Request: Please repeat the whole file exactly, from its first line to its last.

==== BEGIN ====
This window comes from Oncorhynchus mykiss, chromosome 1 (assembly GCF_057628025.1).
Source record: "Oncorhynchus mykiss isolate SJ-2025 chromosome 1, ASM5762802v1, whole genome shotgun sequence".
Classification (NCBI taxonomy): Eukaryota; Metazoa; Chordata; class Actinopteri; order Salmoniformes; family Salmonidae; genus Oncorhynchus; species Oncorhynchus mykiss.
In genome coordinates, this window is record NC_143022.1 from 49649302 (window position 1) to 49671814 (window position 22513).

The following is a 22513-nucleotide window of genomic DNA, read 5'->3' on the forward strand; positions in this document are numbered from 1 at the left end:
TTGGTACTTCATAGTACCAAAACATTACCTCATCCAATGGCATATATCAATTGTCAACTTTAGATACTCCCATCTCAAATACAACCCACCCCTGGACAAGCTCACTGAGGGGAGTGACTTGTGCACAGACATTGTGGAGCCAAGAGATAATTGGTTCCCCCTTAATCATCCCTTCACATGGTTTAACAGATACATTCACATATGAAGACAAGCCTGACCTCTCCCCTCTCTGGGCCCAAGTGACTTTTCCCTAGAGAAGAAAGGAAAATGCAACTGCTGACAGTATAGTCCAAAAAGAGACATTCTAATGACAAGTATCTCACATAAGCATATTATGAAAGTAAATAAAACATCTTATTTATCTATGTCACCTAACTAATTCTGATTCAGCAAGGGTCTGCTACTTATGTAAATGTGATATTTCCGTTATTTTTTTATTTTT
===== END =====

This window comes from Oncorhynchus mykiss, chromosome 1 (assembly GCF_057628025.1).
Source record: "Oncorhynchus mykiss isolate SJ-2025 chromosome 1, ASM5762802v1, whole genome shotgun sequence".
Classification (NCBI taxonomy): Eukaryota; Metazoa; Chordata; class Actinopteri; order Salmoniformes; family Salmonidae; genus Oncorhynchus; species Oncorhynchus mykiss.
In genome coordinates, this window is record NC_143022.1 from 49649302 (window position 1) to 49671814 (window position 22513).

The following is a 22513-nucleotide window of genomic DNA, read 5'->3' on the forward strand; positions in this document are numbered from 1 at the left end:
TTGGTACTTCATAGTACCAAAACATTACCTCATCCAATGGCATATATCAATTGTCAACTTTAGATACTCCCATCTCAAATACAACCCACCCCTGGACAAGCTCACTGAGGGGAGTGACTTGTGCACAGACATTGTGGAGCCAAGAGATAATTGGTTCCCCCTTAATCATCCCTTCACATGGTTTAACAGATACATTCACATATGAAGACAAGCCTGACCTCTCCCCTCTCTGGGCCCAAGTGACTTTTCCCTAGAGAAGAAAGGAAAATGCAACTGCTGACAGTATAGTCCAAAAAGAGACATTCTAATGACAAGTATCTCACATAAGCATATTATGAAAGTAAATAAAACATCTTATTTATCTATGTCACCTAACTAATTCTGATTCAGCAAGGGTCTGCTACTTATGTAAATGTGATATTTCCGTTATTTTTTTATTTTT